The Matchbox Swordfish kit has been around since 1974, and there are probably quite a few of them in circulation.  They should be available at model swap meets, and most serious 1/72 scale modelers have several of them in their stash.  The decals, which were pretty good in 1974, are probably dried up and flaked away by now, as most of them are approaching 40 years of age.  However, British decals are readily available, so markings should not be a problem.

  The instructions are very basic, but they do show the construction process.  There is no mention of the cockpit discrepancies, and the three view color box drawings don’t mention this either.  There is a good color chart in several languages.  The box drawings show a scheme for one of the Taranto attackers, but they do not mention the extra fuel tank that these aircraft had in place of the center crew member. 

 Molded in three different colors, the Matchbox Swordfish has minimal cockpit detail, simplistic seats, floors, and a very elementary mounting for a Lewis gun in the rear cockpit.  Details such as sidewall detail, control stick, instrument panel, and extra equipment must be scratchbuilt.  The fuselage is molded for a Mk. III, with the center cockpit cover in place, but this  configuration is not shown in the color views on the box art.  This means that if you are not building the MK. III version, you must trim out the cockpit cover and add a third seat and floor.   The engine, prop, and exhaust are very nicely done, although the engine is not completely accurate when compared  to the real thing,  and the stack can be shortened for a Mk. I.  The rocket rails, while not ideal, are useable.  I had to scratchbuild the outboard bomb racks, using the racks from the Airfix kit as a guide.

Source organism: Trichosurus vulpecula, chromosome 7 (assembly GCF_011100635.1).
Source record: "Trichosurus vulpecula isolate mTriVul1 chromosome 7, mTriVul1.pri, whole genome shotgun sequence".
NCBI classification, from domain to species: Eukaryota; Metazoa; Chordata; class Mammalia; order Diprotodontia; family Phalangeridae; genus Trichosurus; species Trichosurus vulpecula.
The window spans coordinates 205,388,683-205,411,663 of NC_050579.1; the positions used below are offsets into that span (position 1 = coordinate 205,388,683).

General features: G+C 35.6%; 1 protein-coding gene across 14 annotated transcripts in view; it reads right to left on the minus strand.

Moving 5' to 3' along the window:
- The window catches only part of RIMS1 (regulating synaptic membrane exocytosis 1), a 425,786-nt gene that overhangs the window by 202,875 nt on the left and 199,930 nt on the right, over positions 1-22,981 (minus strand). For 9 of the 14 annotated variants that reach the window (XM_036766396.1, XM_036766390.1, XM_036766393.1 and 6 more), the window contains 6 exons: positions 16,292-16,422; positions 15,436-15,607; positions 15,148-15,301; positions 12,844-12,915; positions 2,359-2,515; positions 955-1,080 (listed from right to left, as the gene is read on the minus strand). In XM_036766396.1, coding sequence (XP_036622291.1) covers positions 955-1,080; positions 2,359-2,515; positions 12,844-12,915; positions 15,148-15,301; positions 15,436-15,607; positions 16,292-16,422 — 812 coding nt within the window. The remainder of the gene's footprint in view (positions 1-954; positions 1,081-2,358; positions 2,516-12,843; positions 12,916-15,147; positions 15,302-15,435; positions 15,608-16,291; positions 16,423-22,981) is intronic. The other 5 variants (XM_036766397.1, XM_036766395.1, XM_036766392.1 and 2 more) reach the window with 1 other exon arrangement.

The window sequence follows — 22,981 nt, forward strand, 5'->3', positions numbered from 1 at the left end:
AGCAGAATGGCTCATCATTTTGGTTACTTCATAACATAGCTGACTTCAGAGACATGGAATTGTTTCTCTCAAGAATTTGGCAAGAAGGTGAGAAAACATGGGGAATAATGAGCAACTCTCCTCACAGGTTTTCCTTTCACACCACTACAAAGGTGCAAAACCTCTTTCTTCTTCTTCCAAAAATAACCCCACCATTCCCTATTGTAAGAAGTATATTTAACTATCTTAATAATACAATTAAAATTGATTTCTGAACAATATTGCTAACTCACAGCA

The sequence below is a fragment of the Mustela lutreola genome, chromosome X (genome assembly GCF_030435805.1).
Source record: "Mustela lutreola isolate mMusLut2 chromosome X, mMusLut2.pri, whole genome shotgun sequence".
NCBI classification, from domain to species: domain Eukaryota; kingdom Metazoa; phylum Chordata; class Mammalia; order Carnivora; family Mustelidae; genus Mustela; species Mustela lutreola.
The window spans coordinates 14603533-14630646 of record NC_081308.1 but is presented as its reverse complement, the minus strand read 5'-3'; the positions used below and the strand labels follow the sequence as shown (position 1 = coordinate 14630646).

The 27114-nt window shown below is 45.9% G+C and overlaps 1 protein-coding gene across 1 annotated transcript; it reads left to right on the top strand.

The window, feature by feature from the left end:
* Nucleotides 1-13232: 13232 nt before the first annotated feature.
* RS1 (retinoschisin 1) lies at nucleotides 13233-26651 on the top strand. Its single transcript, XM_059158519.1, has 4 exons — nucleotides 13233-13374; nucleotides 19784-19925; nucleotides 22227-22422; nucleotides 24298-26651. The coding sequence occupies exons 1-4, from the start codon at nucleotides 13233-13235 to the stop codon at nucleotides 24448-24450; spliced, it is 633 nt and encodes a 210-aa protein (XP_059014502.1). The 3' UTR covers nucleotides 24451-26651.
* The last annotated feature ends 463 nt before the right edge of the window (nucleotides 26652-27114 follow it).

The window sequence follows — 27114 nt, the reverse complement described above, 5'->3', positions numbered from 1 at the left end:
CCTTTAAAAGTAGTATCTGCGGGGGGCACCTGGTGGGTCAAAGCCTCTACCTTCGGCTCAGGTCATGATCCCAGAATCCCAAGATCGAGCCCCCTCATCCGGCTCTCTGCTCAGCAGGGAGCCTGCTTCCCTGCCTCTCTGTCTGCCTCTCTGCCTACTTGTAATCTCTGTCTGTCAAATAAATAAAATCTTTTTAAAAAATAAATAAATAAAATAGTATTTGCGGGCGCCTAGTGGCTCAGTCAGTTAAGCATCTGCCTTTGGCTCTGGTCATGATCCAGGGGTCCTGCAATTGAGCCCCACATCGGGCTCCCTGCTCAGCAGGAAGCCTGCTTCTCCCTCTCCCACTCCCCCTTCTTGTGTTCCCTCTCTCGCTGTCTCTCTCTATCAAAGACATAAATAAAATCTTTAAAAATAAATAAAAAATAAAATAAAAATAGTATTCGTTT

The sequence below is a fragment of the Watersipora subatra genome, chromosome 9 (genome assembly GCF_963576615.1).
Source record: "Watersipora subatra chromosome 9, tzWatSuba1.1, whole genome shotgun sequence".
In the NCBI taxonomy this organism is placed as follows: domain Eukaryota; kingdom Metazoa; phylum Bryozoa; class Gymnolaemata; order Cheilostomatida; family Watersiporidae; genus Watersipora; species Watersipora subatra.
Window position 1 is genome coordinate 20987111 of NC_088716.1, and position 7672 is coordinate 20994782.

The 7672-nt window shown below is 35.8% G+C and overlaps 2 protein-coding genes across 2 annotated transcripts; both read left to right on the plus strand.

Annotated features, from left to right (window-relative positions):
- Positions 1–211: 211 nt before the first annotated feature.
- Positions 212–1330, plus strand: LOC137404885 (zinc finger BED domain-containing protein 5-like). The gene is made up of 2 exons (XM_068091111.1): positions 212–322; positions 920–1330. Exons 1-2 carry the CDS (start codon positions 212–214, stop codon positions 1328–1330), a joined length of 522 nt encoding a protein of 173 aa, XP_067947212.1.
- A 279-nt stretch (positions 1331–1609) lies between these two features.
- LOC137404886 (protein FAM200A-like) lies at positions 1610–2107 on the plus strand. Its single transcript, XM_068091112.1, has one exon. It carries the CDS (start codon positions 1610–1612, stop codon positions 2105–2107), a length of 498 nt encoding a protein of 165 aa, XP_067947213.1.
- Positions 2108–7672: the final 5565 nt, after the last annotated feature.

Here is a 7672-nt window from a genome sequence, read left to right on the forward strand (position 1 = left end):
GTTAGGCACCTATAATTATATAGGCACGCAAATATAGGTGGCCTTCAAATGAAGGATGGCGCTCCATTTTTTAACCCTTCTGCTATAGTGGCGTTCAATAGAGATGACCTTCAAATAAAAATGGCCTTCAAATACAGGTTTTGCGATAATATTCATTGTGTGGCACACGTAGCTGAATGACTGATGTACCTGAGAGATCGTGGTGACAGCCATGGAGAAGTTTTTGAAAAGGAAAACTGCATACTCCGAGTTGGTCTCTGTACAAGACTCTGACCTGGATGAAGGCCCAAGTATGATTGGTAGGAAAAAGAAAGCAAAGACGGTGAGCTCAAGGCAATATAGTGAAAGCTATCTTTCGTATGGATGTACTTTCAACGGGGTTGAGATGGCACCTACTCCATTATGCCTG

I had built this kit many years ago as a Mk. III, using the kit decals, but I wanted to do a Mk. II in the nearly all white scheme used by late war carrier based aircraft,  and since I was planning to build the new Airfix Swordfish Floatplane, I figured this would be a good comparison.  So I started, and it was certainly a learning experience. I still have several in my storage cabinet, and will probably build all of them sometime in the future. 

Assembly is pretty straightforward.  I build up the fuselage structure inside the cockpit, and modified the seats to make them look more realistic.  I added a third seat, and trimmed away the cockpit cover along the lines on the fuselage.  I added an instrument panel in front, and the RO’s panel with a CRT mounted in it. I used the rear MG mounting, which is marginal, while the Lewis gun is actually pretty good.